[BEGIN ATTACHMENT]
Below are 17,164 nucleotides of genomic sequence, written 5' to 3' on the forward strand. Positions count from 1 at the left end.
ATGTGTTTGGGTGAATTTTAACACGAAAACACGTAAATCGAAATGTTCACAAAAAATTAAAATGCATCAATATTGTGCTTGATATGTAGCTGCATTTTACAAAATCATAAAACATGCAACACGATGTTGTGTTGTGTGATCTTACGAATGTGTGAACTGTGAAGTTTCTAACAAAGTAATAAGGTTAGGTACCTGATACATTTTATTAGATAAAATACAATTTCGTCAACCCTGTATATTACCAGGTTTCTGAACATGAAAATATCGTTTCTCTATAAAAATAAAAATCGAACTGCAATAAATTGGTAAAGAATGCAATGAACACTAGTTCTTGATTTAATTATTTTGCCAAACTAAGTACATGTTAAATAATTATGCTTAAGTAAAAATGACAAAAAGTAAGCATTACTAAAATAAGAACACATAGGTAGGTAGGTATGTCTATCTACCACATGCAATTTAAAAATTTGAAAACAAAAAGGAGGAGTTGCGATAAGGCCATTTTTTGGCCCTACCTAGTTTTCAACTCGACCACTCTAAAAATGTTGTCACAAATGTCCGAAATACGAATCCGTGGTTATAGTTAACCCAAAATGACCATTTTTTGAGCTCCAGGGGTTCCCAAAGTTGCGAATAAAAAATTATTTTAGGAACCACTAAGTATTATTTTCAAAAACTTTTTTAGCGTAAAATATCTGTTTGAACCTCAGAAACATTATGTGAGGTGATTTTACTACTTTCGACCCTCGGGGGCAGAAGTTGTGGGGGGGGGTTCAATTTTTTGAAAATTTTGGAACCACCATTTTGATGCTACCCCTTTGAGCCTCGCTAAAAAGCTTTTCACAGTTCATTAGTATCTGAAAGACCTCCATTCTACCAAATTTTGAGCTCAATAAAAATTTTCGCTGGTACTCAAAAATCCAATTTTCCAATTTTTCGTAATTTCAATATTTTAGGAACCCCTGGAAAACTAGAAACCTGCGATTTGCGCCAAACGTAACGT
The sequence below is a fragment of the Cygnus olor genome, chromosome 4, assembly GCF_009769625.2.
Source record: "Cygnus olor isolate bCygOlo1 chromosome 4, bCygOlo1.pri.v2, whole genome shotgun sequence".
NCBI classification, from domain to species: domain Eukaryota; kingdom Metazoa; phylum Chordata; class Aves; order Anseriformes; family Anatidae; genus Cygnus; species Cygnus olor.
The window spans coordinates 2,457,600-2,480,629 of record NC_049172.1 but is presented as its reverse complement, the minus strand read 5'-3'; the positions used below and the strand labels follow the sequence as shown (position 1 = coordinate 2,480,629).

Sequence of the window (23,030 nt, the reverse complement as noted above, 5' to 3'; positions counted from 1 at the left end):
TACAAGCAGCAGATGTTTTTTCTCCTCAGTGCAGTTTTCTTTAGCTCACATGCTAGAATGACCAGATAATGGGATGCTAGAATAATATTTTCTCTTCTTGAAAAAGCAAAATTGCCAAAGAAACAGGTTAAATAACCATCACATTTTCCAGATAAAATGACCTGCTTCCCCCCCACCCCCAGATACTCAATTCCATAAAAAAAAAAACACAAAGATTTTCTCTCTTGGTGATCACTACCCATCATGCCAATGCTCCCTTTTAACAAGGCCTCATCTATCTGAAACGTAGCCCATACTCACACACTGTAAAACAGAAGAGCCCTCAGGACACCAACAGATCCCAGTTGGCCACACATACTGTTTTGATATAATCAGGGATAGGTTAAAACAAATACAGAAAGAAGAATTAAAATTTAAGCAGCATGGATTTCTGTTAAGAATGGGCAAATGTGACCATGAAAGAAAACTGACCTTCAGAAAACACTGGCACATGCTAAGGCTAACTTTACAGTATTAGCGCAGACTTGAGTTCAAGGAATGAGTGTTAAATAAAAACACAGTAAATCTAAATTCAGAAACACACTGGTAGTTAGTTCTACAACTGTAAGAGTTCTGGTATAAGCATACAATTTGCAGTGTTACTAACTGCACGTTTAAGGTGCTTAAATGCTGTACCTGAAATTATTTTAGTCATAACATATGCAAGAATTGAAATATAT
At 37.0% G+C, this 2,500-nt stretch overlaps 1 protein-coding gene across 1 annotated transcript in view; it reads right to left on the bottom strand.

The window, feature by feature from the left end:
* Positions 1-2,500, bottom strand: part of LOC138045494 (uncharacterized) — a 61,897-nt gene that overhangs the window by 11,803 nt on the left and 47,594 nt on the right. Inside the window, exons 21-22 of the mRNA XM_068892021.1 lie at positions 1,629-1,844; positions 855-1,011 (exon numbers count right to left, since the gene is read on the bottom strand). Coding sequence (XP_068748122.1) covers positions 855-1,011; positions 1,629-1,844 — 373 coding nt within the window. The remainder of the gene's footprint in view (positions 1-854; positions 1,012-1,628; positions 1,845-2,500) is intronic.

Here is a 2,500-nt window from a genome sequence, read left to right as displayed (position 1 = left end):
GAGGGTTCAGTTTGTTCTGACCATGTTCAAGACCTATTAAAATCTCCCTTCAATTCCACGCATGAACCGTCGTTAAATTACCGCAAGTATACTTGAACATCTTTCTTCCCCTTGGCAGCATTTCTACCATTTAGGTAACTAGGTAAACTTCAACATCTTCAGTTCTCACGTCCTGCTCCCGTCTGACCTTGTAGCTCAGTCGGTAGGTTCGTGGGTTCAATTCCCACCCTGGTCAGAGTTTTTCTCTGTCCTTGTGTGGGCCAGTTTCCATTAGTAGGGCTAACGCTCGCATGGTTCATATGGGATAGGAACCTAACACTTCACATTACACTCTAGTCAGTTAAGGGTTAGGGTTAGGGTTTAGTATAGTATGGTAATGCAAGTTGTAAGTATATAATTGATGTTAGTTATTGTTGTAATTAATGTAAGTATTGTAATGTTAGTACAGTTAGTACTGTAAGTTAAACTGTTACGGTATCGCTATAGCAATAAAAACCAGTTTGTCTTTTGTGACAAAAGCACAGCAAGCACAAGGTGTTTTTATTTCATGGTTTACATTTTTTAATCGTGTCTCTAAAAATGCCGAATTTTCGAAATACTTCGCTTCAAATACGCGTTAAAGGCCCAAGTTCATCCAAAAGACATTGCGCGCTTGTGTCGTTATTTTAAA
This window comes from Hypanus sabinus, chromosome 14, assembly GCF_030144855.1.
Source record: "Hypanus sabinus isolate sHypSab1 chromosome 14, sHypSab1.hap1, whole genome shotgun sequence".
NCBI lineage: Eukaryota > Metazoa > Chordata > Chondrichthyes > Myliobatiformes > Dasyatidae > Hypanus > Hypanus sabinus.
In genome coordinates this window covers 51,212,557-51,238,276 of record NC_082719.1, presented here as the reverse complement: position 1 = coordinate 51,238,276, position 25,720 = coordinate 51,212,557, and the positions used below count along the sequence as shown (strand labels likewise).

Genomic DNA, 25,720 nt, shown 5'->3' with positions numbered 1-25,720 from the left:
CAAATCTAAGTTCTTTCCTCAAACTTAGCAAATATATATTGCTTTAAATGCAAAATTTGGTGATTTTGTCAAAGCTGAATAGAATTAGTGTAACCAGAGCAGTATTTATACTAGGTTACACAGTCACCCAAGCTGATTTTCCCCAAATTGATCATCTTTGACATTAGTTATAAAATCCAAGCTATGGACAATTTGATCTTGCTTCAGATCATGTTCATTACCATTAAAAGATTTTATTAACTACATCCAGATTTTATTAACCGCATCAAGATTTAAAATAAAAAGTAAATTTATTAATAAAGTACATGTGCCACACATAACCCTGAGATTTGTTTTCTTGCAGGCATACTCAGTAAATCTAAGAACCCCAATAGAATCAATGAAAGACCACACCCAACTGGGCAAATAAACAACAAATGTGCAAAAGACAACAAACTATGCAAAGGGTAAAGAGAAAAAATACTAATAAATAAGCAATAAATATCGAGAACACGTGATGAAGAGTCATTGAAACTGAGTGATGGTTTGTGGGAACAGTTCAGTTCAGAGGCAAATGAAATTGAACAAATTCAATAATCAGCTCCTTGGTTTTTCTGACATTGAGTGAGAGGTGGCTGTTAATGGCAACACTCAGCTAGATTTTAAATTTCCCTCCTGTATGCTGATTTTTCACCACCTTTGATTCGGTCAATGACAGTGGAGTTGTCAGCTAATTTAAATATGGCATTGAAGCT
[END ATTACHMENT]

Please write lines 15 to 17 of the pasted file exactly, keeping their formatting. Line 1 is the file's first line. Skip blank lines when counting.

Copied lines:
Source record: "Hypanus sabinus isolate sHypSab1 chromosome 14, sHypSab1.hap1, whole genome shotgun sequence".
NCBI lineage: Eukaryota > Metazoa > Chordata > Chondrichthyes > Myliobatiformes > Dasyatidae > Hypanus > Hypanus sabinus.
In genome coordinates this window covers 51,212,557-51,238,276 of record NC_082719.1, presented here as the reverse complement: position 1 = coordinate 51,238,276, position 25,720 = coordinate 51,212,557, and the positions used below count along the sequence as shown (strand labels likewise).